The walk from Kansas City to Guatemala can be hard on shoes...

The walk from Kansas City to Guatemala can be hard on shoes…

I can only imagine the human rights issues Bob saw on his walk (and continued to see when he settled in Guatemala).

Did he encounter racism before he left the United States? Did he see citizens of his home country withholding jobs, the ability to rent homes, common courtesy from each other based on which racial group they belonged to?

As he headed south, did he encounter citizens of Mexico, struggling for the right to health protection amidst the HIV/AIDS crisis?

When he arrived in Guatemala, did he immediately see the challenges faced by indigenous people in danger of losing their land and/or livelihood? Undoubtedly he saw what he already knew: that women and girls were in danger of being victims of violence and the inability to get educated.

I know from spending a week on a Mission Awareness Trip in Guatemala with Bob in July 2011 that he cared deeply about the women and girls of Guatemala who needed help to learn skills that would earn them a living; who needed support to get education beyond the initial early grades; who needed protection when spouses succumbed to substance abuse or simply left.

Bob with Guatemalan children

Bob with Guatemalan children

I have so many memories of Bob that have come flooding back since I learned of his death earlier this week.

  • How a few of the kids in the group (and, ahem, perhaps some of the adults) thought it was “quaint” when he walked in for the first time with his guitar. It’s possible a few eyes even rolled. By the end of the week, we were done with that though. I’d give a lot of quetzales (Guatemalan money) to hear Bob sing again.
  • His reference to a song he heard a Guatemalan child sing (paraphrasing here….) “we sing to drown out the sounds of the guns.”
  • The way he interacted with every single Guatemalan family along the way during our week. His little notepad, where he wrote down specific needs and facts. How despite taking notes in his little notepad, those families had his full attention. I remember him asking one teenager if she went to school. She said “no.” There was no judgment coming back from him. But I think a seed may have been planted in that girl’s head. It was clear that no one in Guatemala wanted to disappoint “Don Roberto and Doña Cristina (his wife).”
  • The way he interacted with his staff. I know how short tempered I have been with staff when I supervised. When you’re all crammed together in a mini bus for a week, there’s not a lot of privacy. I listened to him give directions to the Unbound staff and had a sense of abiding, quiet, humble leadership.
  • Despite all that abiding, quiet, humble part, I know that Bob would not brook any nonsense when it came to Unbound. When he talked about charity clearinghouses and auditors questioning how he allocated funds, he was resolute in making sure as much money (and resources) got directly to families as possible while retaining the necessary cushion of financial solidity for Unbound.

Back to walking and human rights. I doubt any of us reading this plan any 4000 mile walks in our lifetimes. What we can do, however, is slow down and walk through our town, our country, or another country and observe the human rights challenges, with an eye to doing something about them.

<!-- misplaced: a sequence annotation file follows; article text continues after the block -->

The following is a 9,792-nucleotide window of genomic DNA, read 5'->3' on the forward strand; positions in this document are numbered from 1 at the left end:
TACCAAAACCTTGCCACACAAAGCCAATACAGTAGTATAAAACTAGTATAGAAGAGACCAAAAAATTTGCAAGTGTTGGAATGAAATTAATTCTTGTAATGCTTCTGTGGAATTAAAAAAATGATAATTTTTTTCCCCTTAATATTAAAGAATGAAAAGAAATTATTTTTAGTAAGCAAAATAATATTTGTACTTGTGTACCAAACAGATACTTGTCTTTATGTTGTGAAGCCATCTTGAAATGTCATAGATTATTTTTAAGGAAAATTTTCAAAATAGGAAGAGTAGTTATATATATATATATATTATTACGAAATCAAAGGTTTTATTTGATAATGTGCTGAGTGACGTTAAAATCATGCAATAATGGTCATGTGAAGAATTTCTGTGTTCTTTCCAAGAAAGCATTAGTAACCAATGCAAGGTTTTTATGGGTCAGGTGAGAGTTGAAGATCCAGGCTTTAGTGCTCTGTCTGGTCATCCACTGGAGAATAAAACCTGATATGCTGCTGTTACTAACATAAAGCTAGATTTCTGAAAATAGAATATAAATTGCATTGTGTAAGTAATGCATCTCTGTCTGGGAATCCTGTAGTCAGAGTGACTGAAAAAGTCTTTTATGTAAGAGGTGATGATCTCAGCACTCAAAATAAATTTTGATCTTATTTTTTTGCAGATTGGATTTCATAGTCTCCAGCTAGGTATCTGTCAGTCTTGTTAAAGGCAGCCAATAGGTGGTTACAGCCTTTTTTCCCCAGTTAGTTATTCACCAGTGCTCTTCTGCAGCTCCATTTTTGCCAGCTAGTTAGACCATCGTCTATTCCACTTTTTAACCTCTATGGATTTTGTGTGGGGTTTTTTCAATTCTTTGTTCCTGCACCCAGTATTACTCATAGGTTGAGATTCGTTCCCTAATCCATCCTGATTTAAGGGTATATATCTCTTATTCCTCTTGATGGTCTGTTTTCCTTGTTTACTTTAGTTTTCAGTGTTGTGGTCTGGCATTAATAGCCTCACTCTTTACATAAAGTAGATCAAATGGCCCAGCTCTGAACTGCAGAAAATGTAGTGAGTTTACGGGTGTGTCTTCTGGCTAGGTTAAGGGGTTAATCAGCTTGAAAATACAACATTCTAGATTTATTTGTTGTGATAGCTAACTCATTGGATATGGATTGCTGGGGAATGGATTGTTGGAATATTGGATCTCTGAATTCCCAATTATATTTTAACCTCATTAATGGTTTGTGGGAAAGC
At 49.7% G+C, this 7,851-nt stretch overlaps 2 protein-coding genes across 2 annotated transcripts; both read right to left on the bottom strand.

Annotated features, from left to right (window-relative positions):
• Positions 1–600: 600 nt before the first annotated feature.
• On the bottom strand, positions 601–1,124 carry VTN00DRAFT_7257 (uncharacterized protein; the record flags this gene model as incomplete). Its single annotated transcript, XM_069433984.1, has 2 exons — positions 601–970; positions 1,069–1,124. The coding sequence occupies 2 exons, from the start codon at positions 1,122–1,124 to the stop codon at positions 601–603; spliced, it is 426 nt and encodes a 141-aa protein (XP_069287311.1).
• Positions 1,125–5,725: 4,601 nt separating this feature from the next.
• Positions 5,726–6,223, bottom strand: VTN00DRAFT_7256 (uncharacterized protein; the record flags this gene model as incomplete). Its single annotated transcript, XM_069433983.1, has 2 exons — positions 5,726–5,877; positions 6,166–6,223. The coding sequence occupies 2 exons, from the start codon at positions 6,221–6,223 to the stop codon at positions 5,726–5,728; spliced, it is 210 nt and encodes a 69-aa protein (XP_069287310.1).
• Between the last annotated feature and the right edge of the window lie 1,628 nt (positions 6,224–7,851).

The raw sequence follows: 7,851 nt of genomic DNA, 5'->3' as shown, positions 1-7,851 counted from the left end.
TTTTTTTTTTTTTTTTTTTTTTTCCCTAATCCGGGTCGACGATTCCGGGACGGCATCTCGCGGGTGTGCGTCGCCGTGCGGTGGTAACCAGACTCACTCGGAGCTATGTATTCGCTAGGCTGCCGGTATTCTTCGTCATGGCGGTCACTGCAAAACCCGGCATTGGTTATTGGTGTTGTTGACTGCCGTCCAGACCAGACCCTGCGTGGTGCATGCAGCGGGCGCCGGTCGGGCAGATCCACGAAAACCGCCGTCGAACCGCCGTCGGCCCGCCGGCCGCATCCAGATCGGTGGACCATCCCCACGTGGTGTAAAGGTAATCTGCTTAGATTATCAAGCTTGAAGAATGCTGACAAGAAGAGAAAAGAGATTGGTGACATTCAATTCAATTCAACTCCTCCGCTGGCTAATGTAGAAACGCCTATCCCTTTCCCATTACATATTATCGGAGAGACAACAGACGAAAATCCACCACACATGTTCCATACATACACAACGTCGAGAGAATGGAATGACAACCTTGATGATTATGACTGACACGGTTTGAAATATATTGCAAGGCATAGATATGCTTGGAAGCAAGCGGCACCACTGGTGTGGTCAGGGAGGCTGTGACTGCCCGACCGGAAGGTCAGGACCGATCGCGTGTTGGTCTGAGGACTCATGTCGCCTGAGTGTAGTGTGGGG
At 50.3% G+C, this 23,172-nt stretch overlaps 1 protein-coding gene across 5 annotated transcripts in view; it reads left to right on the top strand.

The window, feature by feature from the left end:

To extend that example to Tallahassee and my home state of Florida, human slavery steals the rights of women (and some men). In the United States, pick any of a number of issues.

As for other countries, if you have an opportunity to visit and see for yourself, do it. In the meantime, there are plentiful ways to improve your awareness and make a difference.  (One of my favorites is Half the Sky.) In memory of Bob, I also encourage you to visit the Unbound site and consider sponsoring a child, giving a monetary gift, or even simply spreading awareness by sharing Unbound’s message on social media (or face to face!).

One of Bob Hentzen’s most repeated quotes is:  “Society has told them [the poor] all along that they are not capable. We are here to tell them they are quite capable. You are not alone. We are walking with you.” When it comes to the topic of human rights, I encourage you to take a page out of Bob’s book and walk …. blazing a path of awareness and compassion.

Bob and Sponsored Children

Bob and Sponsored Children

(Each year, Blog Action Day “brings together bloggers from different countries, interests and languages to blog about one important global topic on the same day.  Past topics have included Water, Climate Change, Poverty,  Food and the Power of We, with over 25,000 blogs taking part since 2007.” This year’s theme is human rights.)

 

Wordless Wednesday (#StyleMeMarch – Week Four Edition)

Week Four of the “#StyleMeMarch” challenge from Hilary Rushford of the Bow Ties and Bettys Style Blog had me digging deep — into my closet and into my imagination.

Here’s the entire month’s plan:

Week four started last Wednesday with “so my city” day. We love our institutions of higher learning here in Tallahassee. I donned my garnet and gold, and topped off the day at boot camp climbing the stairs of Doak Campbell stadium over and over, reliving decades of FSU memories.